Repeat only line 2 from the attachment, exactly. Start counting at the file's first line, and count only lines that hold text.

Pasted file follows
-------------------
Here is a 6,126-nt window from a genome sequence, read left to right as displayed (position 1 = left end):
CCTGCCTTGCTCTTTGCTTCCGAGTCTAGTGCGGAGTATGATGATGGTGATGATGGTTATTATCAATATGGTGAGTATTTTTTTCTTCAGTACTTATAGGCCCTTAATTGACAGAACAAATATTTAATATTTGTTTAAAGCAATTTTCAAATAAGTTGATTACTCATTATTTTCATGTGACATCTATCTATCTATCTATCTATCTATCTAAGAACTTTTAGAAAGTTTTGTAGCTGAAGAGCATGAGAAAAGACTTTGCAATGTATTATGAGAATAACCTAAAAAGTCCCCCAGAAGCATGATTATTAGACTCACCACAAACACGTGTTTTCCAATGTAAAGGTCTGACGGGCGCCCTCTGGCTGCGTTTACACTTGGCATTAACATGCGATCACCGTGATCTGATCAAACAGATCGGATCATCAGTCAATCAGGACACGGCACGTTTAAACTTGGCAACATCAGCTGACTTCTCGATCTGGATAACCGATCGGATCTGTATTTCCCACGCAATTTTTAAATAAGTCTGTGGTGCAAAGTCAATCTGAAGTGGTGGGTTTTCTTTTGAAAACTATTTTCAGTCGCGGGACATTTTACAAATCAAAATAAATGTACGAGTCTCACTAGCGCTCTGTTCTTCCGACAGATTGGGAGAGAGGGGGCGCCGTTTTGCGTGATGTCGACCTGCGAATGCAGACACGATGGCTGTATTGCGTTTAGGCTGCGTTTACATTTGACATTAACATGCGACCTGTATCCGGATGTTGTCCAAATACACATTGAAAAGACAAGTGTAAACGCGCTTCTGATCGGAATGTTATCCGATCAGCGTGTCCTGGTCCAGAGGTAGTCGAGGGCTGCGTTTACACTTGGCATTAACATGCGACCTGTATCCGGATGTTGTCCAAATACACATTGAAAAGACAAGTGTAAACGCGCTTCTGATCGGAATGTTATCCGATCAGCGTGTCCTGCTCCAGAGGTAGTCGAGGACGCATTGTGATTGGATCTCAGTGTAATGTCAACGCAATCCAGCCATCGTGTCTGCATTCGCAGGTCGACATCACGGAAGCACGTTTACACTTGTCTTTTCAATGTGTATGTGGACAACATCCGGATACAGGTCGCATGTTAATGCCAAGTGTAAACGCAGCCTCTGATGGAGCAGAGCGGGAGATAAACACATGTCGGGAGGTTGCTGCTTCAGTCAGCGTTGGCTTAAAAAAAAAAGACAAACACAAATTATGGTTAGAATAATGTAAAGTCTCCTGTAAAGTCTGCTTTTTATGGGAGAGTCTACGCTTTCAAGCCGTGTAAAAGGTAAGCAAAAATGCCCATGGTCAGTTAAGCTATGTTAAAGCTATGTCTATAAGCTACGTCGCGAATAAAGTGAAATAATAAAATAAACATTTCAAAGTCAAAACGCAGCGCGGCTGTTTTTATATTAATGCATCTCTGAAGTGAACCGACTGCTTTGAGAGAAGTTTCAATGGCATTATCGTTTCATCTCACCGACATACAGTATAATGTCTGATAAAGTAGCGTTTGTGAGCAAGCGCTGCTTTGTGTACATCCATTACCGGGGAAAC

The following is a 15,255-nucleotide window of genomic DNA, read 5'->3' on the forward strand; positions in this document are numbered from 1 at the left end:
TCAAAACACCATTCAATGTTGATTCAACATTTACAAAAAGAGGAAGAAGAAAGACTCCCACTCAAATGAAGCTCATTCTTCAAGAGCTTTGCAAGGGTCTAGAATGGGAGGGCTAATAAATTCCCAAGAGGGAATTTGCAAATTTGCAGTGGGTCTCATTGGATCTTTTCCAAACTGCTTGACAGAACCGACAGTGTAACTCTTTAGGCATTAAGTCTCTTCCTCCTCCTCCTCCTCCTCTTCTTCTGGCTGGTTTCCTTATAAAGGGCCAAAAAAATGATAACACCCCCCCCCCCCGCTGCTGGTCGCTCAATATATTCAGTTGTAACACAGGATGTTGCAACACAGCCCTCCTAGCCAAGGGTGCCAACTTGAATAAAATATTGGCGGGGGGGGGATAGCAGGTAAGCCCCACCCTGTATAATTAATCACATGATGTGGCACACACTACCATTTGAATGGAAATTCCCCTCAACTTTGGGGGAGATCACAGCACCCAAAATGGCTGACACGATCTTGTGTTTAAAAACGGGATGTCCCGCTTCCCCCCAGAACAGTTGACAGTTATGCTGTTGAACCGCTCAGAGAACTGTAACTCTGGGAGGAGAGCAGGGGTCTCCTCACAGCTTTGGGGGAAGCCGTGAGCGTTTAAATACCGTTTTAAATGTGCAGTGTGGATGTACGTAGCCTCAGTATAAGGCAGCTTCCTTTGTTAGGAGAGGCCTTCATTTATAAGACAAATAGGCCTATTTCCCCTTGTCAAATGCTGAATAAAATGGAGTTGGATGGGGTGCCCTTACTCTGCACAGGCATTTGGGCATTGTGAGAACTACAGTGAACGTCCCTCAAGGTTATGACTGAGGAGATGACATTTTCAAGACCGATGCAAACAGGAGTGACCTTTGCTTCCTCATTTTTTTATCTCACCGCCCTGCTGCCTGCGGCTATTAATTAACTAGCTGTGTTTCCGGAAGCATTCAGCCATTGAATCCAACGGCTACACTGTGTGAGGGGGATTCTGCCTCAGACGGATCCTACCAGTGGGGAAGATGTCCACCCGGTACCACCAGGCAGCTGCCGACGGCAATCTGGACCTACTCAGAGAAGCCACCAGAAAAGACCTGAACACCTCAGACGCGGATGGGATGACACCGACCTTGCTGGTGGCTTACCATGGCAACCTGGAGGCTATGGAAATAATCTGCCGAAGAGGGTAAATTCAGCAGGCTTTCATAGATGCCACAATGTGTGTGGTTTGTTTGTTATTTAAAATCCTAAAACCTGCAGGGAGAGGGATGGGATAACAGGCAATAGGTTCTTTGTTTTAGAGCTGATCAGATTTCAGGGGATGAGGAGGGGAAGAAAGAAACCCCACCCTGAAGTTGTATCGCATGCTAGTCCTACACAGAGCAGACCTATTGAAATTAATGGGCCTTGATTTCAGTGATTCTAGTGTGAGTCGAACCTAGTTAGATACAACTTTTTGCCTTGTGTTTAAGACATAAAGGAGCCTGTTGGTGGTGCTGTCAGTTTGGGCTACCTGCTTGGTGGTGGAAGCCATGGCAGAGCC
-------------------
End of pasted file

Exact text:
CCTGCCTTGCTCTTTGCTTCCGAGTCTAGTGCGGAGTATGATGATGGTGATGATGGTTATTATCAATATGGTGAGTATTTTTTTCTTCAGTACTTATAGGCCCTTAATTGACAGAACAAATATTTAATATTTGTTTAAAGCAATTTTCAAATAAGTTGATTACTCATTATTTTCATGTGACATCTATCTATCTATCTATCTATCTATCTAAGAACTTTTAGAAAGTTTTGTAGCTGAAGAGCATGAGAAAAGACTTTGCAATGTATTATGAGAATAACCTAAAAAGTCCCCCAGAAGCATGATTATTAGACTCACCACAAACACGTGTTTTCCAATGTAAAGGTCTGACGGGCGCCCTCTGGCTGCGTTTACACTTGGCATTAACATGCGATCACCGTGATCTGATCAAACAGATCGGATCATCAGTCAATCAGGACACGGCACGTTTAAACTTGGCAACATCAGCTGACTTCTCGATCTGGATAACCGATCGGATCTGTATTTCCCACGCAATTTTTAAATAAGTCTGTGGTGCAAAGTCAATCTGAAGTGGTGGGTTTTCTTTTGAAAACTATTTTCAGTCGCGGGACATTTTACAAATCAAAATAAATGTACGAGTCTCACTAGCGCTCTGTTCTTCCGACAGATTGGGAGAGAGGGGGCGCCGTTTTGCGTGATGTCGACCTGCGAATGCAGACACGATGGCTGTATTGCGTTTAGGCTGCGTTTACATTTGACATTAACATGCGACCTGTATCCGGATGTTGTCCAAATACACATTGAAAAGACAAGTGTAAACGCGCTTCTGATCGGAATGTTATCCGATCAGCGTGTCCTGGTCCAGAGGTAGTCGAGGGCTGCGTTTACACTTGGCATTAACATGCGACCTGTATCCGGATGTTGTCCAAATACACATTGAAAAGACAAGTGTAAACGCGCTTCTGATCGGAATGTTATCCGATCAGCGTGTCCTGCTCCAGAGGTAGTCGAGGACGCATTGTGATTGGATCTCAGTGTAATGTCAACGCAATCCAGCCATCGTGTCTGCATTCGCAGGTCGACATCACGGAAGCACGTTTACACTTGTCTTTTCAATGTGTATGTGGACAACATCCGGATACAGGTCGCATGTTAATGCCAAGTGTAAACGCAGCCTCTGATGGAGCAGAGCGGGAGATAAACACATGTCGGGAGGTTGCTGCTTCAGTCAGCGTTGGCTTAAAAAAAAAAGACAAACACAAATTATGGTTAGAATAATGTAAAGTCTCCTGTAAAGTCTGCTTTTTATGGGAGAGTCTACGCTTTCAAGCCGTGTAAAAGGTAAGCAAAAATGCCCATGGTCAGTTAAGCTATGTTAAAGCTATGTCTATAAGCTACGTCGCGAATAAAGTGAAATAATAAAATAAACATTTCAAAGTCAAAACGCAGCGCGGCTGTTTTTATATTAATGCATCTCTGAAGTGAACCGACTGCTTTGAGAGAAGTTTCAATGGCATTATCGTTTCATCTCACCGACATACAGTATAATGTCTGATAAAGTAGCGTTTGTGAGCAAGCGCTGCTTTGTGTACATCCATTACCGGGGAAAC